I am in love with Michael Cunningham. Or at least his writing. I finished his novel Flesh and Blood about five minutes ago. I read the vast majority of it today. I was not so much gripped as consumed by its story and elegant prose. This book has been on the bookshelf downstairs for well over a year, given to my father by a friend. He had suggested that I read it before, but I had not. 'Til the day before yesterday. I'm glad I did.

The first thought which occurred to me was a comparison between his writing and Cormac McCarthy’s. Maybe it is just because they are both American and contemporary, but both books had a similar effect on me. Their styles and subjects are vastly different. McCarthy’s prose drifts out, forming elaborate descriptions of the physical environment, while with deft strokes Cunningham convincingly portrays his characters and their relationships. He writes in a way that makes it seem as if I’ve always seen the world as he is telling it. His writing seems like something simpler than a simile, as if he knows a way to describe things as they are.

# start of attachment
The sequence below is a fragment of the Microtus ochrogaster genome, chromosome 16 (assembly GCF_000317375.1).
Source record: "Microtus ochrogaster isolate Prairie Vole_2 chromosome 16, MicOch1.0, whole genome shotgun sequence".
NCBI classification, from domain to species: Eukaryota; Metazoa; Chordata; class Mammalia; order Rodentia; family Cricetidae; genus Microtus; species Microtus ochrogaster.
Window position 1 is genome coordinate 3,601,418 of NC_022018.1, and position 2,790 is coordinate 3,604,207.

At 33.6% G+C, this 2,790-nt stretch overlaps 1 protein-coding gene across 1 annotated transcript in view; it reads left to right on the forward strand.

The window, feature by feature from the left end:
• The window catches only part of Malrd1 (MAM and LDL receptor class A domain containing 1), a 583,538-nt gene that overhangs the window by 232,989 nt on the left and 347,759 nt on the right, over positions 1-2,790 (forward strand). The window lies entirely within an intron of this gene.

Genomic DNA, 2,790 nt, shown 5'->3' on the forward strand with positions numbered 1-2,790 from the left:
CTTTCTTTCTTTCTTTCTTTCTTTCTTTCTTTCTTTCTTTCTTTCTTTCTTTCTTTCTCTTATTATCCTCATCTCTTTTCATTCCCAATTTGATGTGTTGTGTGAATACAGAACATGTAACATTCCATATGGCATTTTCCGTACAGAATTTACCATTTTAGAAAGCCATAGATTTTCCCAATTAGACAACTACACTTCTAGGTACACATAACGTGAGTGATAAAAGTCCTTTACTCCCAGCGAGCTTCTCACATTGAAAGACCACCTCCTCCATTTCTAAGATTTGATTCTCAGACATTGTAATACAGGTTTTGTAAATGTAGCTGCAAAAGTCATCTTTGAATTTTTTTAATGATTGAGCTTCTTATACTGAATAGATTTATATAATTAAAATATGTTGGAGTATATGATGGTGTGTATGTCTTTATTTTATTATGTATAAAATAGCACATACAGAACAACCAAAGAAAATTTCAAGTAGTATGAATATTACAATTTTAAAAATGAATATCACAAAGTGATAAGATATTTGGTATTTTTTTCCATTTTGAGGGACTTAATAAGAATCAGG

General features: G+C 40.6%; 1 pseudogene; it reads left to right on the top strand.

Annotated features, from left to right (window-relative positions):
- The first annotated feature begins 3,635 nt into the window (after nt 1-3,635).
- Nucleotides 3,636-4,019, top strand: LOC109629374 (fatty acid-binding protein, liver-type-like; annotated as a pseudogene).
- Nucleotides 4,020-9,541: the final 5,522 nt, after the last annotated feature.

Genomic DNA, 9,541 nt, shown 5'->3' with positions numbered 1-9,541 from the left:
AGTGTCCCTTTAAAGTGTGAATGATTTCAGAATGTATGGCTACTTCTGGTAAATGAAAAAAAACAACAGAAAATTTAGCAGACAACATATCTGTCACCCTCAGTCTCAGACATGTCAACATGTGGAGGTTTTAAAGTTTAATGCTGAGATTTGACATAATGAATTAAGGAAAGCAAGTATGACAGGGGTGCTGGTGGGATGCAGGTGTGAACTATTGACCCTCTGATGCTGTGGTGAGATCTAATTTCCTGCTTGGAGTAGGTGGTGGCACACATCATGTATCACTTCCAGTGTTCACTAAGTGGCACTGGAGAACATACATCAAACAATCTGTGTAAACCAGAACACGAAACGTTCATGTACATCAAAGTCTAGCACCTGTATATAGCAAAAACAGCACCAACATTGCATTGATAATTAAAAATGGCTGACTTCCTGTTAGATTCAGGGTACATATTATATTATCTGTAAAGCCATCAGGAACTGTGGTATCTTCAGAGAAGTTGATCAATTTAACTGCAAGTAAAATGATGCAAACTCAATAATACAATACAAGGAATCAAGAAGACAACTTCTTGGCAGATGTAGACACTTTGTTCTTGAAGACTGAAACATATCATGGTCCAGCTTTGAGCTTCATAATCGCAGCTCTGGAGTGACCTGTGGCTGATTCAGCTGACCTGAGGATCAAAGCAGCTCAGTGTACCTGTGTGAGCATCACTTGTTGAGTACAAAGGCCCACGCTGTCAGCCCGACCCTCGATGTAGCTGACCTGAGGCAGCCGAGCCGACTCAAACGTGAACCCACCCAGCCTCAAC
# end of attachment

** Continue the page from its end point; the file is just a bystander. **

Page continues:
I don’t know why I enjoyed this book as much as I did, there is no plot to speak of. There is no principal hero, there are no stunning revelations or lessons well learned. The book follows the Stassos family through almost four generations. It illustrates the relationships between each family member from different points of view. Cunningham weaves such a wide tangle of connections, that it is hard to discern any distinct message from the book. I feel however as if there has been some knowledge acquired through reading it. The suggestions are so subtle and so similar to the complex fables thrown to us in real life, that it is easy to believe the feelings evoked are wonderfully deliberate.

Maybe this book is about the generation gap and The All American Family. Or maybe it is about people, and how they see other people. Maybe it is about love and the corollary emotions that go with love: disappointment, worry and anger. Maybe it’s about history repeating itself and how children make their parents. Maybe I don’t know what it’s about, but I know that it was worth reading, and that that feeling in itself is enough.